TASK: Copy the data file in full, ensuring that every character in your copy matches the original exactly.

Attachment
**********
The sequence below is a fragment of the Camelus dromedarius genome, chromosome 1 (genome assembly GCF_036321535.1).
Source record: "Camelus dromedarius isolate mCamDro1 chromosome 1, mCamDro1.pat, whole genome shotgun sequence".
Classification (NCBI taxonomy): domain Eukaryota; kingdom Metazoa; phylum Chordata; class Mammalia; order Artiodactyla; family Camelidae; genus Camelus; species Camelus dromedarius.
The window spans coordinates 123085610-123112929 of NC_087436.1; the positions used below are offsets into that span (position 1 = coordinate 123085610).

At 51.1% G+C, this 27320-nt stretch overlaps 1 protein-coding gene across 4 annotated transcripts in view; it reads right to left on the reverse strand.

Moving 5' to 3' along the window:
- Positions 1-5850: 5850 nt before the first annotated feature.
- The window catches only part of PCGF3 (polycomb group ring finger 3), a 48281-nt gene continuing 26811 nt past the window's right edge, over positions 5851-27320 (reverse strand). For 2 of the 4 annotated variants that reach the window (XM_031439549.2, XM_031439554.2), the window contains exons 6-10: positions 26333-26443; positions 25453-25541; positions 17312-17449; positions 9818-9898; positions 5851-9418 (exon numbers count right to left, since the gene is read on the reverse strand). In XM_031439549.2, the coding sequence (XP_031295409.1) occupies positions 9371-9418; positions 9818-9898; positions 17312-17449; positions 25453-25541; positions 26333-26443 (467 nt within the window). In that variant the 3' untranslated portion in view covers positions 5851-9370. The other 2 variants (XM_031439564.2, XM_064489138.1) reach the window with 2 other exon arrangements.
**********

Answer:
The sequence below is a fragment of the Camelus dromedarius genome, chromosome 1 (genome assembly GCF_036321535.1).
Source record: "Camelus dromedarius isolate mCamDro1 chromosome 1, mCamDro1.pat, whole genome shotgun sequence".
Classification (NCBI taxonomy): domain Eukaryota; kingdom Metazoa; phylum Chordata; class Mammalia; order Artiodactyla; family Camelidae; genus Camelus; species Camelus dromedarius.
The window spans coordinates 123085610-123112929 of NC_087436.1; the positions used below are offsets into that span (position 1 = coordinate 123085610).

At 51.1% G+C, this 27320-nt stretch overlaps 1 protein-coding gene across 4 annotated transcripts in view; it reads right to left on the reverse strand.

Moving 5' to 3' along the window:
- Positions 1-5850: 5850 nt before the first annotated feature.
- The window catches only part of PCGF3 (polycomb group ring finger 3), a 48281-nt gene continuing 26811 nt past the window's right edge, over positions 5851-27320 (reverse strand). For 2 of the 4 annotated variants that reach the window (XM_031439549.2, XM_031439554.2), the window contains exons 6-10: positions 26333-26443; positions 25453-25541; positions 17312-17449; positions 9818-9898; positions 5851-9418 (exon numbers count right to left, since the gene is read on the reverse strand). In XM_031439549.2, the coding sequence (XP_031295409.1) occupies positions 9371-9418; positions 9818-9898; positions 17312-17449; positions 25453-25541; positions 26333-26443 (467 nt within the window). In that variant the 3' untranslated portion in view covers positions 5851-9370. The other 2 variants (XM_031439564.2, XM_064489138.1) reach the window with 2 other exon arrangements.